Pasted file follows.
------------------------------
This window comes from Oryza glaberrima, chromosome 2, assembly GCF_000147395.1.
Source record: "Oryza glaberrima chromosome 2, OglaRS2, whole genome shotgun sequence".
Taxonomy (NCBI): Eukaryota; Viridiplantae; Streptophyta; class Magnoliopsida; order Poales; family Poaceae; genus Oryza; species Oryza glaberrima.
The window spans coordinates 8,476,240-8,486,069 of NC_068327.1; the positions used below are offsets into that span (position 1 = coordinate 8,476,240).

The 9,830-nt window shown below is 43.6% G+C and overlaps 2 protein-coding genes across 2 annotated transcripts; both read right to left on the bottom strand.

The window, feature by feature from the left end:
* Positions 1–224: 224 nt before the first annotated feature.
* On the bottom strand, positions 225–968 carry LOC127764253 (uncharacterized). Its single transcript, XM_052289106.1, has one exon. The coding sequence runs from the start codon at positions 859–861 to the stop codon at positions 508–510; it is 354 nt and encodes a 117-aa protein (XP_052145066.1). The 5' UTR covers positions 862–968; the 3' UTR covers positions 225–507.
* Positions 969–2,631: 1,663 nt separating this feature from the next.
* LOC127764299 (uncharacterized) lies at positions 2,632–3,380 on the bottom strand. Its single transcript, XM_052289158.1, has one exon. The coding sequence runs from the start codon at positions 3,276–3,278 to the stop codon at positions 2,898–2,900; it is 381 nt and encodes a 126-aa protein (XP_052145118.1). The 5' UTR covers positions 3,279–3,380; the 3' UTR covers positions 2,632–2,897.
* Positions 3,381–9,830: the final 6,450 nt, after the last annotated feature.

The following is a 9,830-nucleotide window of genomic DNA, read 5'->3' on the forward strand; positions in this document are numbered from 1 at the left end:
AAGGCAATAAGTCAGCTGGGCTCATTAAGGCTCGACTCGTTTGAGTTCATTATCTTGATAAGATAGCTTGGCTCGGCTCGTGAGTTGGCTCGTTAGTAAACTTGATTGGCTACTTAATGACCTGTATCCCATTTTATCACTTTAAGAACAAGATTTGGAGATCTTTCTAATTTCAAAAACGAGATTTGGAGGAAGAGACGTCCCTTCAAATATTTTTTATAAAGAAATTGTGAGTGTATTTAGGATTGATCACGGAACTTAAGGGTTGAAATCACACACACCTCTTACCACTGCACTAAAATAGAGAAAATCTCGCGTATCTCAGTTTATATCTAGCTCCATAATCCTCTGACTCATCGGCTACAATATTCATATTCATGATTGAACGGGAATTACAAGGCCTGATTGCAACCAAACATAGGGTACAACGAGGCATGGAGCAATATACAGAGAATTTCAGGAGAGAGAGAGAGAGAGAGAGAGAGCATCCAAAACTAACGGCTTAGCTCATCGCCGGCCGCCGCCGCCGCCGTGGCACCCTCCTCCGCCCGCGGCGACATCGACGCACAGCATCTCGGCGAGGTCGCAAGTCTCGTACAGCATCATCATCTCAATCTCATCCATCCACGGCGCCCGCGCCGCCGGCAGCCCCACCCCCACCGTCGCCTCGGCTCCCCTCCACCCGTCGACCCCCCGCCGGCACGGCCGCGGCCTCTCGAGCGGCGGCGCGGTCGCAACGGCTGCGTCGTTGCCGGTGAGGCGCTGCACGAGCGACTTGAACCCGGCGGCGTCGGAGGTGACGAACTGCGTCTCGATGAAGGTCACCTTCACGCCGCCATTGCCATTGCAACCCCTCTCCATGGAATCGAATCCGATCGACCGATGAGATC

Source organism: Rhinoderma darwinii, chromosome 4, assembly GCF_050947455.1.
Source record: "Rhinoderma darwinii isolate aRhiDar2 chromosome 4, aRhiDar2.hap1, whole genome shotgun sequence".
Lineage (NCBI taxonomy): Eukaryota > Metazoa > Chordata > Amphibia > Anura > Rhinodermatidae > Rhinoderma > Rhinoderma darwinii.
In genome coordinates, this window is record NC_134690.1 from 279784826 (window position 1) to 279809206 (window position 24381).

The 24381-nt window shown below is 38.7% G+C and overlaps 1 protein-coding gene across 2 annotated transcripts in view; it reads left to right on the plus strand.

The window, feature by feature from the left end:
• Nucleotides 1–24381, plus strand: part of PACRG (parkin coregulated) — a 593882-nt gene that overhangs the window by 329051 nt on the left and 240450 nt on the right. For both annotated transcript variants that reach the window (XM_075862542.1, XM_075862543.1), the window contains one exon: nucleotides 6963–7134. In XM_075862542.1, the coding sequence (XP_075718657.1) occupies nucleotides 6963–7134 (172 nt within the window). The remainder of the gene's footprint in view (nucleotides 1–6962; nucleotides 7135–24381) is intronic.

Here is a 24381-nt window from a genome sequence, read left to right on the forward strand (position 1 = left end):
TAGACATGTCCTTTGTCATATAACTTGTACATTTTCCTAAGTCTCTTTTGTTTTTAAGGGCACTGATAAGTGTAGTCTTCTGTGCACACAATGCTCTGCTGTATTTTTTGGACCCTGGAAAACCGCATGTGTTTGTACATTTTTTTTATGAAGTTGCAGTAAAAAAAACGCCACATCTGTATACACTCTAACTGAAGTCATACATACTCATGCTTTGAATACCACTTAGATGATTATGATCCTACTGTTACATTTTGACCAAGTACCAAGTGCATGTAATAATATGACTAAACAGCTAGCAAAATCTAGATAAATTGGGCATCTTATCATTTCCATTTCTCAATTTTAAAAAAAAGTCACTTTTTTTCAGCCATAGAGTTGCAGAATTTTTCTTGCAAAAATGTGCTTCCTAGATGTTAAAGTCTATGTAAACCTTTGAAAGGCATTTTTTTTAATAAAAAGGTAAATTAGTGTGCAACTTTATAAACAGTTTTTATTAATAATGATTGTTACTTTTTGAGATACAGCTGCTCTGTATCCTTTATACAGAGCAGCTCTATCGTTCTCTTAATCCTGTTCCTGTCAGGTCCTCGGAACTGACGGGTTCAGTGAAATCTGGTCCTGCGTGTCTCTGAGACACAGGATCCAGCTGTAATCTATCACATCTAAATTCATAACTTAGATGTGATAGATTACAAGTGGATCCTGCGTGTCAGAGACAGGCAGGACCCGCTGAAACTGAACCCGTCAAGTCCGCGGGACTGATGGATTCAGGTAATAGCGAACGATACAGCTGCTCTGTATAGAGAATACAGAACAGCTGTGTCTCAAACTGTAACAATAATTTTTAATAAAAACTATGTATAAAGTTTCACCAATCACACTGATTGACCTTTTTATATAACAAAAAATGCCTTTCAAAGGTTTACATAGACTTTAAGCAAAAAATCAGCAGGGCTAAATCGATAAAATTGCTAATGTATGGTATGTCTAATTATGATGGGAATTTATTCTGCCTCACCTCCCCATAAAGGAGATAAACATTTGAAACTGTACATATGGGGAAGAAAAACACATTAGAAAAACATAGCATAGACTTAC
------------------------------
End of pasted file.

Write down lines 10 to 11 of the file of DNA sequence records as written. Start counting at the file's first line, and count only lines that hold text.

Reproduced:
* LOC127764299 (uncharacterized) lies at positions 2,632–3,380 on the bottom strand. Its single transcript, XM_052289158.1, has one exon. The coding sequence runs from the start codon at positions 3,276–3,278 to the stop codon at positions 2,898–2,900; it is 381 nt and encodes a 126-aa protein (XP_052145118.1). The 5' UTR covers positions 3,279–3,380; the 3' UTR covers positions 2,632–2,897.
* Positions 3,381–9,830: the final 6,450 nt, after the last annotated feature.